"Three stars (PG-13)
Holy smokes, Hogwarts has been taken over by Republicans! Paranoia, alienation and angst abound in Harry Potter and the Order of the Phoenix, where it appears that the bleak shall inherit the earth. Remember the images of exuberant youngsters flying through the sunny skies from earlier films in the series? Treasure those memories, because currently the smiles are fleeting, the palette is as dark as the mood and the kids are most certainly not all right.
Of course, none of this is news to the Potter faithful, who have already read the book on which this is based as well as the one that follows it, and are eagerly awaiting the seventh, and supposedly final, J.K. Rowling novel about the teen wizard and his comrades.
I’m not one of the faithful. I’ve seen each of the Potter films once and appreciated them all, while preferring the latter productions. Though I recognize that each installment represents part of an epic story arc, my relative lack of familiarity means I can only assess this as a standalone movie.
Despite being taken aback at how dark life has become in The Order of the Phoenix, I enjoyed the film, though not as much as the last two. Harry’s estrangement from pretty much everybody casts a pall over the movie — and yes, I understand that that’s how the story is structured, but there were moments where I wanted to grab the young wizard by the shoulders and shout, “Lighten up! Take a nap, have a snack, go play that game where everybody flies around trying to get balls through hoops, just stop moping and glowering!”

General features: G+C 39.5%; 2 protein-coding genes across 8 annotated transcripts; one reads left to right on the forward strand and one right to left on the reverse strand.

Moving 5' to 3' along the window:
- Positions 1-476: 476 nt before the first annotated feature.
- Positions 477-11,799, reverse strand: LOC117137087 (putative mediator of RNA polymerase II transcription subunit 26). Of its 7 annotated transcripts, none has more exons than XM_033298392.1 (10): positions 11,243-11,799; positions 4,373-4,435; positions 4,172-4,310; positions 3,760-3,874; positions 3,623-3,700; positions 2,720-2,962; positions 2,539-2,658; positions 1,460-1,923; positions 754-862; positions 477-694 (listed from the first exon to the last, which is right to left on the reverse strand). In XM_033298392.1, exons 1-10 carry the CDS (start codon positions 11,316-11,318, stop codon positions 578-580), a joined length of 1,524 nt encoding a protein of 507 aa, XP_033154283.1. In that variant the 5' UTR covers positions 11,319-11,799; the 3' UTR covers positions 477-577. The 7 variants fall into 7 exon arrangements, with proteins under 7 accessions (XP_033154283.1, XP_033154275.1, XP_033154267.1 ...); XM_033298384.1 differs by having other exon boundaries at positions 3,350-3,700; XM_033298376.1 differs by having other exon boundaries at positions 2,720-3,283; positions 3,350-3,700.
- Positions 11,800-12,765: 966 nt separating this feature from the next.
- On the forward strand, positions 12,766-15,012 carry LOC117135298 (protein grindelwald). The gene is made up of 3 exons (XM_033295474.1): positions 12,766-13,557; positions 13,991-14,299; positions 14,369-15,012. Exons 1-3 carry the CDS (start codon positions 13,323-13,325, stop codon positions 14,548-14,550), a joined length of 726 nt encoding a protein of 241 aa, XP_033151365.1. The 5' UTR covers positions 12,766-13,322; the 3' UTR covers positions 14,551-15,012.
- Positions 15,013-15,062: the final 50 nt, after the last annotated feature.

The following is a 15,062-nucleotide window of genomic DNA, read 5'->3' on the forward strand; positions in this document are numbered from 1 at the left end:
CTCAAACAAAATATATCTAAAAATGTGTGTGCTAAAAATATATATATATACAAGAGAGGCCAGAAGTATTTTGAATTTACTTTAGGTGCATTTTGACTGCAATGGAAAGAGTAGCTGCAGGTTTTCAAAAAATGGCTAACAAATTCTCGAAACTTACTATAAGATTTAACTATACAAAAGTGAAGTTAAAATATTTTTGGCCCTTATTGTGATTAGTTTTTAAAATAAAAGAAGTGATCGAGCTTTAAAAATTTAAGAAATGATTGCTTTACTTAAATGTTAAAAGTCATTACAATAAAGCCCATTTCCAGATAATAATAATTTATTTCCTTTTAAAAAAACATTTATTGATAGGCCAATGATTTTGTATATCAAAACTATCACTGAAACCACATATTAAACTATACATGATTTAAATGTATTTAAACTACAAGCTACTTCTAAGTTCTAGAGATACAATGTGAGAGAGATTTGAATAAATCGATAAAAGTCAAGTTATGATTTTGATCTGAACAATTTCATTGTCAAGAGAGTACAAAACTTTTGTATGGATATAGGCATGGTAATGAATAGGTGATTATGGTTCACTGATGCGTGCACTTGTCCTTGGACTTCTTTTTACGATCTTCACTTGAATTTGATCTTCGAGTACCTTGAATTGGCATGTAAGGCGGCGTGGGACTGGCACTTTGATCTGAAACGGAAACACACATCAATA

I won’t go into all the details about why Harry (Daniel Radcliffe) is so damn grim. Suffice to say, he knows that all hell is about to break loose. Of course, the powers that be won’t listen to his warnings. Close friends Ron (Rupert Grint) and Hermione (Emma Watson) try to be supportive, but Harry’s attitude makes it almost impossible to connect.
While Harry glowers, Hogwarts School of Witchcraft and Wizardry is experiencing major staffing problems. The great Imelda Staunton (Vera Drake) joins the massive cast of renowned British actors as instructor Delores Umbridge, who looks like your sweet old aunt and behaves like Brian Bosma. Delores sets out to make Hogwarts as prim and proper as she considers herself to be, using her powers, political clout and natural bullying skills to try to extinguish the fire of the students. The escalating conflict between her and a handful of rebellious teens provides some of the most entertaining scenes in the film. Inserted into all of this is a sorta-romance for Harry, culminating in a first kiss that packs scant emotional punch because the relationship is unconvincing.
Luckily, all the gloom and doom builds to some major confrontations, as director David Yates and company provide some wow moments and a respite from all the exposition. Harry Potter and the Order of the Phoenix pays off well enough to almost make up for the excessive yakking. The depressing tone grows tiresome at times, but at least it leads to a rewarding climax.